Use a mould removal spray to tackle areas of mould and mildew. Once this area has dried, combine clove oil with warm water and spray it on the affected area. Leave for 20 minutes and then wipe dry - this will help to prevent it returning in the future.
When it comes to repairing a damp caravan, it's essential to take a thorough approach, and that includes removing and replacing any old, damaged caravan rails.
The good news is, this job can be tackled by just about anyone with a few basic tools and a little patience.
1. First, use a utility knife to remove any sealant around the old rails. Once the sealant has been fully removed, you can start to unscrew the rails from the caravan's body using a cordless drill.
2. Carefully remove each rail by gently prying them away from the caravan body, and be sure to keep track of any nuts, bolts, and washers as they are removed.
3. After the old rails have been taken off, clean and dry the surrounding area thoroughly.
4. Remove any old sealant or grease from the contact surfaces between the rails and caravan - this can be achieved with isopropyl alcohol.
5. Apply a high quality mastic sealant and place your new rails onto the body of the caravan. Make sure to apply pressure until the mastic is visible through the screw holes in the rail.
6. Once the new mastic out is oozing from the holes you should put the screws back in using the same nuts, bolts, and washers removed earlier and tighten until the mastic is again visible around the sides of the screw.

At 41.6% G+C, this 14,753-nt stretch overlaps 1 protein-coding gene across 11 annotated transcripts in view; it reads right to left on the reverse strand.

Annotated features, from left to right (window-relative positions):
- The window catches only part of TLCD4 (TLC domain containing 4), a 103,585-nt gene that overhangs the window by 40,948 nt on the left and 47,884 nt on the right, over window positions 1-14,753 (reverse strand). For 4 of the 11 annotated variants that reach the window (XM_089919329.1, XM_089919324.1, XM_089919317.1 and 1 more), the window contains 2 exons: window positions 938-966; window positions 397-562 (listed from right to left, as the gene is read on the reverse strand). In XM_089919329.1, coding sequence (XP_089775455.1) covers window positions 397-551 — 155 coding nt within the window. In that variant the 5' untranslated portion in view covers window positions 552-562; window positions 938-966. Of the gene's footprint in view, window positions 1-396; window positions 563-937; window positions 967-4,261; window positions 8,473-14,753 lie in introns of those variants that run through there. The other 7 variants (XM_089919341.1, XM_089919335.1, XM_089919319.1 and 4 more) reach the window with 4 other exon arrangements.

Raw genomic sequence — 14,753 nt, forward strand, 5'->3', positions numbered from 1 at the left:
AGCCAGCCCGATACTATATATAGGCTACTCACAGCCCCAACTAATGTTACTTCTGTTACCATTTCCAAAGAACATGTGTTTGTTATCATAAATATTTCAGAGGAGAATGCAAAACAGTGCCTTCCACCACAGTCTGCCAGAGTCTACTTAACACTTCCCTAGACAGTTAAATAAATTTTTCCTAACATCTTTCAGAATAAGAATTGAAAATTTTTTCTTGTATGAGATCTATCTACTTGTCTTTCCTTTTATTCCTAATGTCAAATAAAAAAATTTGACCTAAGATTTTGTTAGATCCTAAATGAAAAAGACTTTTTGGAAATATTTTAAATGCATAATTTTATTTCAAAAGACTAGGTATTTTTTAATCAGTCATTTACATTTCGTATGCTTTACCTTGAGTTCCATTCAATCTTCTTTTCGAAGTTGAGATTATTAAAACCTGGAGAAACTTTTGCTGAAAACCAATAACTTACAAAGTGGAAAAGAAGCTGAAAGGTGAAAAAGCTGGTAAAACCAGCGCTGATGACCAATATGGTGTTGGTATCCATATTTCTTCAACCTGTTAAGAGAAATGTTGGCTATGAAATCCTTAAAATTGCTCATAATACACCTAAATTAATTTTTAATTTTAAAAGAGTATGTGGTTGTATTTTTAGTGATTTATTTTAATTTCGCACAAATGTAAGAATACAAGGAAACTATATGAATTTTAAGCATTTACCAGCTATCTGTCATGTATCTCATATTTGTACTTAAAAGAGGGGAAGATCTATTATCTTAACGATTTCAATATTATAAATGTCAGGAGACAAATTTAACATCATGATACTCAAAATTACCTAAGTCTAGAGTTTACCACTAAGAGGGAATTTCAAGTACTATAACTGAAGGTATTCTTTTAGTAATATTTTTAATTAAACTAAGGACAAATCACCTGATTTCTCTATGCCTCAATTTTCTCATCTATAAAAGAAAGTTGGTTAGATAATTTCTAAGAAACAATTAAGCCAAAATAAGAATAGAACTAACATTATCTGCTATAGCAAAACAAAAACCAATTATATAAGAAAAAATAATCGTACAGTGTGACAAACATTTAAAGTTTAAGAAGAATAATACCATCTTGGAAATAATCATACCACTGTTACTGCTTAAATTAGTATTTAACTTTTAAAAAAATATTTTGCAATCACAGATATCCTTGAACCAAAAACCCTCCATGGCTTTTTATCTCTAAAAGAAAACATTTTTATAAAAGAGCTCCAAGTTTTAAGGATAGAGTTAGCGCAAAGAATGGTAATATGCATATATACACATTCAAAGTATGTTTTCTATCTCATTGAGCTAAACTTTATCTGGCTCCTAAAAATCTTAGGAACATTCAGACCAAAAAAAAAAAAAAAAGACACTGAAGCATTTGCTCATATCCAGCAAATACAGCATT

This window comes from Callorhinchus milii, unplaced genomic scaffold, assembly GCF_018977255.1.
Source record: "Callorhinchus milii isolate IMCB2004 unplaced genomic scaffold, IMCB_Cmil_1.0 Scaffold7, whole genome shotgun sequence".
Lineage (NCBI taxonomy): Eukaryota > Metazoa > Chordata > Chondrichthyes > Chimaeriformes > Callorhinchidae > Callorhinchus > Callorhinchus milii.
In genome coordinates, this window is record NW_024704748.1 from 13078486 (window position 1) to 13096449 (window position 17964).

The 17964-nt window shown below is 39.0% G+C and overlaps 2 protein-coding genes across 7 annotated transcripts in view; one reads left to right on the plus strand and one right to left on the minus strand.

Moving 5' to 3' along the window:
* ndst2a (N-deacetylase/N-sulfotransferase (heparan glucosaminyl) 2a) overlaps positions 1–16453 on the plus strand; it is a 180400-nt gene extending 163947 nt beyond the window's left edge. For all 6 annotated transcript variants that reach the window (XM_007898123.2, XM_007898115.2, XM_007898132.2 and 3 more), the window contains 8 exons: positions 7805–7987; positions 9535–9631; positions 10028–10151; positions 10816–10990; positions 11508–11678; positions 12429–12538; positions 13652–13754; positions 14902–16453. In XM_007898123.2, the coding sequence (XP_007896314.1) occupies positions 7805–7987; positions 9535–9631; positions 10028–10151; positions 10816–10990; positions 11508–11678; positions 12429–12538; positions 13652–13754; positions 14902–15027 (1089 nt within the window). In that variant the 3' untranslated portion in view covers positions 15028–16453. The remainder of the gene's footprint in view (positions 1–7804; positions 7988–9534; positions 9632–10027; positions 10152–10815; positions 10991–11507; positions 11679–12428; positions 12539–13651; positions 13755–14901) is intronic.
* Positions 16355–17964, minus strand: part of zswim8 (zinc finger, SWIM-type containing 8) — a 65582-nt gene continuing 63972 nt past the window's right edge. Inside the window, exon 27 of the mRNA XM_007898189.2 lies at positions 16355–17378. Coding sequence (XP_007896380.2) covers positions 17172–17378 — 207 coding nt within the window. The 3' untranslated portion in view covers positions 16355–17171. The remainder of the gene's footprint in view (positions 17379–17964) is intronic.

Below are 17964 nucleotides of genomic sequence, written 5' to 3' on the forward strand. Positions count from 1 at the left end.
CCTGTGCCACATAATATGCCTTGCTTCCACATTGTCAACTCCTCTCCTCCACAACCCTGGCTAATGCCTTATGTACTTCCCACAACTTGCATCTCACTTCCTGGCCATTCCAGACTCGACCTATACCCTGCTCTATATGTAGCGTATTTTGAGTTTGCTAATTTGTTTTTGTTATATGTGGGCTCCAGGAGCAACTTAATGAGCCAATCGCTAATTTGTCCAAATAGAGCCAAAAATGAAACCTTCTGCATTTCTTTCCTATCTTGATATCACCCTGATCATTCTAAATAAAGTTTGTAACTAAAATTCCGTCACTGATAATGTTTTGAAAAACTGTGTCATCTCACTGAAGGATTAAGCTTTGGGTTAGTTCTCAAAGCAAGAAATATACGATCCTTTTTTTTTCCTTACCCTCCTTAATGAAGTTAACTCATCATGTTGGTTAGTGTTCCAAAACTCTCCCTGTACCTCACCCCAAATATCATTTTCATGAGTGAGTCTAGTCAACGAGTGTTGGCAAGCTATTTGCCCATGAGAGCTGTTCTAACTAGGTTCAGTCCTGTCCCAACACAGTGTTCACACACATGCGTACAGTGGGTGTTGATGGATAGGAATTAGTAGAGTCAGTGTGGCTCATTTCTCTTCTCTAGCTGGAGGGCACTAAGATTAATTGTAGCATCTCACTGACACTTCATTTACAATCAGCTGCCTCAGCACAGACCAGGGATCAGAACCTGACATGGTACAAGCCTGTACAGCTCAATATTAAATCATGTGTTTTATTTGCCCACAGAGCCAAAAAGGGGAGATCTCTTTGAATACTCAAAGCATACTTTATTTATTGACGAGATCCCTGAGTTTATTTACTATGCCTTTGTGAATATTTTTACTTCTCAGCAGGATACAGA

7. Then, wipe off the excess mastic and replace the plastic trim.
Once you have fixed your damp caravan, you will want to check, regularly and thoroughly for signs of moisture. Make sure that your caravan is well ventilated regularly, whether this is on the road, or just a monthly occurrence of letting some fresh air in.
When cleaning your caravan, or after heavy downpours, be sure to regularly check for any leaks.
Cleaning off furniture, carpets, and fabrics before storing them is essential. Moisture in small spaces, like caravans, is an issue that could cause mould or mildew to grow over time. To help keep your caravan free of damp and ensure fabric materials don’t grow corroded, ensuring furniture and fabrics are dried after exposure from the outdoors is suggested before storing. Reducing clutter and taking a few simple steps like this helps maintain the condition of your leisure vehicle.
If you're leaving your caravan empty for a long period of time, make sure to leave cupboards open and remove any cushions, mattresses or other removable upholstery. If you are using a cover, make sure it is waterproof and breathable to help to prevent water ingress.
While on the road, there are also things you can do for long term wet weather damp prevention:
Avoid drying clothes inside your van, use the awning instead
When cooking, place lids on saucepans and make sure windows are ajar
Keep a window open when you shower and make sure the door is completely shut to stop the moisture reaching other areas of the caravan
Always have a dehumidifier handy to fend off moisture